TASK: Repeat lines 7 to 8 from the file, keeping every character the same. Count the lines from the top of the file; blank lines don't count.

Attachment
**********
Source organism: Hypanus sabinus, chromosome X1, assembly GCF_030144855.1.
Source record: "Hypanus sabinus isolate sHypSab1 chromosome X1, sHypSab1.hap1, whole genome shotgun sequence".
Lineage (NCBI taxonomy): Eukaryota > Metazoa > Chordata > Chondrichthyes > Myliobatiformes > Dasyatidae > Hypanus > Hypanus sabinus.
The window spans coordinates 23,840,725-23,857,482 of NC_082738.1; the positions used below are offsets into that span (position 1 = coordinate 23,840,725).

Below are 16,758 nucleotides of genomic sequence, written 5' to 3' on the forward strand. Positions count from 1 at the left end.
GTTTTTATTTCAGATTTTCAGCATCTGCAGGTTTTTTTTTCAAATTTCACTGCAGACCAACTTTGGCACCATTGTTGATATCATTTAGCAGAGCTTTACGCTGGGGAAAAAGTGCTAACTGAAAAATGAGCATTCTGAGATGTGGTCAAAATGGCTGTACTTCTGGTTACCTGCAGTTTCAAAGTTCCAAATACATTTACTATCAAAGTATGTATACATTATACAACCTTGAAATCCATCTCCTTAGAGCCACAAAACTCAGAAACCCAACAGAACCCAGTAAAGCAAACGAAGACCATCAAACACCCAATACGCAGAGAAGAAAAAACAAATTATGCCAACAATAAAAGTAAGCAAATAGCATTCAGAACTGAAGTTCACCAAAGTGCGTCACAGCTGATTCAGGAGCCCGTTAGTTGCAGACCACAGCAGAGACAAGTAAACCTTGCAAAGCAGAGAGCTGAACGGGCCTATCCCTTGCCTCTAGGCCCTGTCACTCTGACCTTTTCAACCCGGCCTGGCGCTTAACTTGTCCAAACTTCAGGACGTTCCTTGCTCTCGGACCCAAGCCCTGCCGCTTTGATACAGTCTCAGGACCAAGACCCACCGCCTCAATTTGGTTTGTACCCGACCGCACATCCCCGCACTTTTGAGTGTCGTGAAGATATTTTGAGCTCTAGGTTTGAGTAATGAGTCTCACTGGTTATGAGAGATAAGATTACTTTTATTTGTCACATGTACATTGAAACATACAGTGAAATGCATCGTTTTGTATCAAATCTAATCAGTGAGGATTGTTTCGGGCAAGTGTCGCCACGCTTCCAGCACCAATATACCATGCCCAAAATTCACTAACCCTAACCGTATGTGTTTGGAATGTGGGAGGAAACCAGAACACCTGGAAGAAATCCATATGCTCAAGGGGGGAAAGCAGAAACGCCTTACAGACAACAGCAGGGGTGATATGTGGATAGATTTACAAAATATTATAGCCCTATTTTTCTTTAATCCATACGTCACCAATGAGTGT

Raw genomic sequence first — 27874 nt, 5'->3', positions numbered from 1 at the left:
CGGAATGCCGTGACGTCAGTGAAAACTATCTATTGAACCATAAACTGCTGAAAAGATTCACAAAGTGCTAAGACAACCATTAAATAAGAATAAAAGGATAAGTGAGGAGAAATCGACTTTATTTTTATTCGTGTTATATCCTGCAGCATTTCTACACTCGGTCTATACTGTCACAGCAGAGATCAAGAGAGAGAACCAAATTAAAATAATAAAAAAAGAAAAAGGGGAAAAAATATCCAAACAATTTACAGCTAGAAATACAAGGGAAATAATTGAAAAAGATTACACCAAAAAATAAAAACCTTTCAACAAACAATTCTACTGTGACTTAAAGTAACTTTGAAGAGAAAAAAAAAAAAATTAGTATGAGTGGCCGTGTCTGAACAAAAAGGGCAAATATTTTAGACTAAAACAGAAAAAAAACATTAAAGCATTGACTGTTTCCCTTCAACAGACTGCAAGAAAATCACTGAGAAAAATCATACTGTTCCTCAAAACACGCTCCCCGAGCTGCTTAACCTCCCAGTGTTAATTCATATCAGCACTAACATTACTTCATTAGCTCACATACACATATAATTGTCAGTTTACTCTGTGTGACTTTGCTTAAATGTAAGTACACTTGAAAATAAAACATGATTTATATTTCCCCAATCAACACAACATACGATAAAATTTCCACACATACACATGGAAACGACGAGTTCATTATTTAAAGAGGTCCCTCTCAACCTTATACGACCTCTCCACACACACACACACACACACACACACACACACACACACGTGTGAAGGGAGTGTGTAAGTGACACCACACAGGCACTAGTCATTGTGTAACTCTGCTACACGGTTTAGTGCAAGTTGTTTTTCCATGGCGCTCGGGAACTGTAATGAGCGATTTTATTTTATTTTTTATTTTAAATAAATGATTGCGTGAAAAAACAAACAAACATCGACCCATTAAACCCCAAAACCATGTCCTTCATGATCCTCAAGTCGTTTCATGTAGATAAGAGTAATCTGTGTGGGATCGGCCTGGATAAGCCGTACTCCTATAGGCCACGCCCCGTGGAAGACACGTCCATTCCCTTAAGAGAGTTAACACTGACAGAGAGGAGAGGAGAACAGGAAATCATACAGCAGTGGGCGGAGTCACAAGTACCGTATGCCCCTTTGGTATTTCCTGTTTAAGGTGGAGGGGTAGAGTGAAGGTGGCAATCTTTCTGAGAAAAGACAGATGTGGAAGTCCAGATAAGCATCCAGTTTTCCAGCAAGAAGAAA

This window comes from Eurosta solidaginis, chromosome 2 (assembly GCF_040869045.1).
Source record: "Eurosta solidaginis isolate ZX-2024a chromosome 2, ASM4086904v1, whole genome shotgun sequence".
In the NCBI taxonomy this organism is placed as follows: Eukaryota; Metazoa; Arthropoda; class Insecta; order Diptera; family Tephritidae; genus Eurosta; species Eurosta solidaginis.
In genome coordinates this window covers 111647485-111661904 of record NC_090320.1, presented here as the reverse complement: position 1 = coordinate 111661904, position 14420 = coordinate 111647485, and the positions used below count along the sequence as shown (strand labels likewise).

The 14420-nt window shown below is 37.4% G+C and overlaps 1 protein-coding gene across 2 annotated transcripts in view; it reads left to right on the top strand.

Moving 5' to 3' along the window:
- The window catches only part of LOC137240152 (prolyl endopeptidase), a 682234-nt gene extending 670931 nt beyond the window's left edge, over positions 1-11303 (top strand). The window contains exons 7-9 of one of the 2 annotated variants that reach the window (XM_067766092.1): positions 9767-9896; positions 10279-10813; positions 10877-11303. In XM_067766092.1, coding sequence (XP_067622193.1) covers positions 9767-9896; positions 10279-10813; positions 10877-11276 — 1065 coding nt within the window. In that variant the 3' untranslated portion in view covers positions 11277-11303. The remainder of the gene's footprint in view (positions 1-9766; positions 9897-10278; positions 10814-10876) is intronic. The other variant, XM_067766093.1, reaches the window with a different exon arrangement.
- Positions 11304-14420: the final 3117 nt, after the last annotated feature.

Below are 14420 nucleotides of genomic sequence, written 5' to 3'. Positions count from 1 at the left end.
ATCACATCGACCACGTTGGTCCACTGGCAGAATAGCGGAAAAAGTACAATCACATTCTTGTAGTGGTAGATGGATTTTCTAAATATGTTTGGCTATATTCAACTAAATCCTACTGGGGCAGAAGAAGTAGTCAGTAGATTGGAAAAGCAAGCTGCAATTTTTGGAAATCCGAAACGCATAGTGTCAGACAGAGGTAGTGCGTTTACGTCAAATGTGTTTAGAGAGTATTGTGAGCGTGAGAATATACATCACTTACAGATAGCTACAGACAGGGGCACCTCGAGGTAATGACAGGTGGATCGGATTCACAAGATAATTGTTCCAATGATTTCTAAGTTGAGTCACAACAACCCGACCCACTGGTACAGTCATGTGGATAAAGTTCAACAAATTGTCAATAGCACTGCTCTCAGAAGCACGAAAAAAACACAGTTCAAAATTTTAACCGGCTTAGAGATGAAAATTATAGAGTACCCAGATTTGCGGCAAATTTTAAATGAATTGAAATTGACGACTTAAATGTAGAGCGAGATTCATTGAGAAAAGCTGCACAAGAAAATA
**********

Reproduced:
Raw genomic sequence first — 27874 nt, 5'->3', positions numbered from 1 at the left:
CGGAATGCCGTGACGTCAGTGAAAACTATCTATTGAACCATAAACTGCTGAAAAGATTCACAAAGTGCTAAGACAACCATTAAATAAGAATAAAAGGATAAGTGAGGAGAAATCGACTTTATTTTTATTCGTGTTATATCCTGCAGCATTTCTACACTCGGTCTATACTGTCACAGCAGAGATCAAGAGAGAGAACCAAATTAAAATAATAAAAAAAGAAAAAGGGGAAAAAATATCCAAACAATTTACAGCTAGAAATACAAGGGAAATAATTGAAAAAGATTACACCAAAAAATAAAAACCTTTCAACAAACAATTCTACTGTGACTTAAAGTAACTTTGAAGAGAAAAAAAAAAAAATTAGTATGAGTGGCCGTGTCTGAACAAAAAGGGCAAATATTTTAGACTAAAACAGAAAAAAAACATTAAAGCATTGACTGTTTCCCTTCAACAGACTGCAAGAAAATCACTGAGAAAAATCATACTGTTCCTCAAAACACGCTCCCCGAGCTGCTTAACCTCCCAGTGTTAATTCATATCAGCACTAACATTACTTCATTAGCTCACATACACATATAATTGTCAGTTTACTCTGTGTGACTTTGCTTAAATGTAAGTACACTTGAAAATAAAACATGATTTATATTTCCCCAATCAACACAACATACGATAAAATTTCCACACATACACATGGAAACGACGAGTTCATTATTTAAAGAGGTCCCTCTCAACCTTATACGACCTCTCCACACACACACACACACACACACACACACACACACACACGTGTGAAGGGAGTGTGTAAGTGACACCACACAGGCACTAGTCATTGTGTAACTCTGCTACACGGTTTAGTGCAAGTTGTTTTTCCATGGCGCTCGGGAACTGTAATGAGCGATTTTATTTTATTTTTTATTTTAAATAAATGATTGCGTGAAAAAACAAACAAACATCGACCCATTAAACCCCAAAACCATGTCCTTCATGATCCTCAAGTCGTTTCATGTAGATAAGAGTAATCTGTGTGGGATCGGCCTGGATAAGCCGTACTCCTATAGGCCACGCCCCGTGGAAGACACGTCCATTCCCTTAAGAGAGTTAACACTGACAGAGAGGAGAGGAGAACAGGAAATCATACAGCAGTGGGCGGAGTCACAAGTACCGTATGCCCCTTTGGTATTTCCTGTTTAAGGTGGAGGGGTAGAGTGAAGGTGGCAATCTTTCTGAGAAAAGACAGATGTGGAAGTCCAGATAAGCATCCAGTTTTCCAGCAAGAAGAAA